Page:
Poe was given a free lane directly to Tony Romo, and there's nothing the Cowboys quarterback could do at that point.
As you can see, the play was 2nd-and-9, and the Chiefs dropped both of their outside linebackers, Tamba Hali and Justin Houston, their "perceived" top two pass-rushers. And still they managed to get pressure on Romo, picking up the big sack and forcing a 3rd-and-long.
Poe's ability to get pressure on his own will open up things for Chiefs defensive coordinator Bob Sutton from a creative standpoint. If you're only able to get pressure in very obvious ways, you become predictable. The Chiefs finished 27th in the NFL in sacks last season, and Hali and Houston combined for 70 percent of those sacks. Poe's development will allow Sutton to be anything but predictable.
After that sack from Poe, the Cowboys spent the majority of the day double-teaming him on passing plays, a predictable maneuver. This opened up lanes for linebackers Derrick Johnson and Akeem Jordan to make plays.
Poe's ability to get pressure on the quarterback on this play was as much about his athletic ability as it was the use of his hands. The ability to effectively use your hands to disengage blockers isn't talked about enough with defensive linemen.
Poe developed this skill after spending a year in Romeo Crennel's two-gapping defense. The principles of Crennel's defense hinged on a defensive lineman's ability to hold his ground and ultimately be responsible for both gaps on the side of the offensive lineman. As a nose tackle, Poe was responsible for the A-gaps on either side of the center.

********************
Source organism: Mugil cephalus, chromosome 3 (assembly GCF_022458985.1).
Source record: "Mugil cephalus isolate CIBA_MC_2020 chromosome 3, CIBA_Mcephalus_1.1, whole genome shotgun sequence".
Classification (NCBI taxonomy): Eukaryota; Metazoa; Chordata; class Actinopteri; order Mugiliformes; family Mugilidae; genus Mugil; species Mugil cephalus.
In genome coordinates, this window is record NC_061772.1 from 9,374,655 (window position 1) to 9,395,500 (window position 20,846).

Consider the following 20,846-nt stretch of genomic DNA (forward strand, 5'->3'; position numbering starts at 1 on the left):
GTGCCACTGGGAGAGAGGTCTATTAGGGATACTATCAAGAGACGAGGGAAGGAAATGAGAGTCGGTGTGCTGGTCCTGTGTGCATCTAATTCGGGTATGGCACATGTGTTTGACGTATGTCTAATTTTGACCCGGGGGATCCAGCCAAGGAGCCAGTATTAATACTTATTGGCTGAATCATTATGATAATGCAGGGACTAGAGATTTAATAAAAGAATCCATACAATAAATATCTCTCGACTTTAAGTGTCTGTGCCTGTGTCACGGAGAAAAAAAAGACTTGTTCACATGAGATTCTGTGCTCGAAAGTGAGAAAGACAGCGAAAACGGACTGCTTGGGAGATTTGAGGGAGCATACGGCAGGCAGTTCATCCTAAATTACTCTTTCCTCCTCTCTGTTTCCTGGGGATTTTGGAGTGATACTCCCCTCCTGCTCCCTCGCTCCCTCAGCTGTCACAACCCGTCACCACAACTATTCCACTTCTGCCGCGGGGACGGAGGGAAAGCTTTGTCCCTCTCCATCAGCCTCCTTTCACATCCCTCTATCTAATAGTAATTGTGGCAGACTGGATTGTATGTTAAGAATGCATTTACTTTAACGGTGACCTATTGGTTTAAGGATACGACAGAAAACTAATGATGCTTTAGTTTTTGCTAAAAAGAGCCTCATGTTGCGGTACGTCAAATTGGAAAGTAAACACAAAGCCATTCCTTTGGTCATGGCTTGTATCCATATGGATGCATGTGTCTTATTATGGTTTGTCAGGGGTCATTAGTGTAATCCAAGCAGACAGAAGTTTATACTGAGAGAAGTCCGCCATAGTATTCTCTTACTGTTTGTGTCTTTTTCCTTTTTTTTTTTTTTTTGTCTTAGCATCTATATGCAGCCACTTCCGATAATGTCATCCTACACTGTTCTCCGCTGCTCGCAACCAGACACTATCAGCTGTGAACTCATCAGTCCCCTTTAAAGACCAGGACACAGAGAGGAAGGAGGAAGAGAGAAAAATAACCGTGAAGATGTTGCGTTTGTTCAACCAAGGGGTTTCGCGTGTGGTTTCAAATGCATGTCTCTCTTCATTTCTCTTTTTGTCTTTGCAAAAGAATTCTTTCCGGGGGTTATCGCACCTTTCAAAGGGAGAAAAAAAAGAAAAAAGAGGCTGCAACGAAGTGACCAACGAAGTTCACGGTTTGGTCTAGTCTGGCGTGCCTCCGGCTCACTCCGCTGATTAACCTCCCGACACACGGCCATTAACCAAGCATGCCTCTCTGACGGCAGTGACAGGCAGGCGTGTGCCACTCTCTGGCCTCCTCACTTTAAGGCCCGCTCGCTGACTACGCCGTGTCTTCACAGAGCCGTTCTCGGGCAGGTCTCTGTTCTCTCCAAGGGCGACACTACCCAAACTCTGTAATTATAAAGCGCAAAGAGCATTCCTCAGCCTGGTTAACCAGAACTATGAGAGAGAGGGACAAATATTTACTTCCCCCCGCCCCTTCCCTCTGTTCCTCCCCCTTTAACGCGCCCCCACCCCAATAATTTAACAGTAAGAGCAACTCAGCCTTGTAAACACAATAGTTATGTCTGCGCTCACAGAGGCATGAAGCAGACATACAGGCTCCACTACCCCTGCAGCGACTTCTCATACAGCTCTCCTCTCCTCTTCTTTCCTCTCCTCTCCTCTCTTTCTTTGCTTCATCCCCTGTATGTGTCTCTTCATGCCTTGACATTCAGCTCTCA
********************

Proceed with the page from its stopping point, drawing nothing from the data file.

The ability to create leverage, anchor and maintain gap discipline against grown men was a tough lesson for a young rookie defensive lineman to learn. But learning this discipline forced Poe to work on his hands, to understand leverage and the finer points of technique for the position.
Now that Poe's in an attacking defense that allows him to use his natural strength and quickness, combined with the technique he developed last year, he is in the perfect place to attack without thinking.
On the Cowboys' first offensive play, Poe wasn't the one who made the tackle, but he was a factor in the DeMarco Murray run.
Poe actually lined up at defensive end on the first play and made his way almost three yards into the backfield, helping force Murray to bounce the run outside.
We're just two games into the season, and that's not enough to say anything more than that Poe is on the right track and that there's obviously some development there. But it's hard not to see a breakout player when you see the impact he's making out on the field through these first two games.
Kansas City Chiefs DL Dontari Poe will have 10.5 sacks or more this season.
It's not just that he's making plays for the Chiefs defense and racking up numbers. He's making plays at crucial times.
Both of his sacks against the Cowboys were on Kansas City's side of the field.
The first sack, at the Chiefs 28-yard line on 2nd-and-9, was shown above, and the second sack came on Kansas City's 5-yard line on 1st-and-goal in the third quarter, which helped hold the Cowboys to a field goal. These are game-changing plays by the Chiefs' newest playmaker.
Poe will soon become a name that's known around the league as the NFL's next great up-and-coming defensive lineman.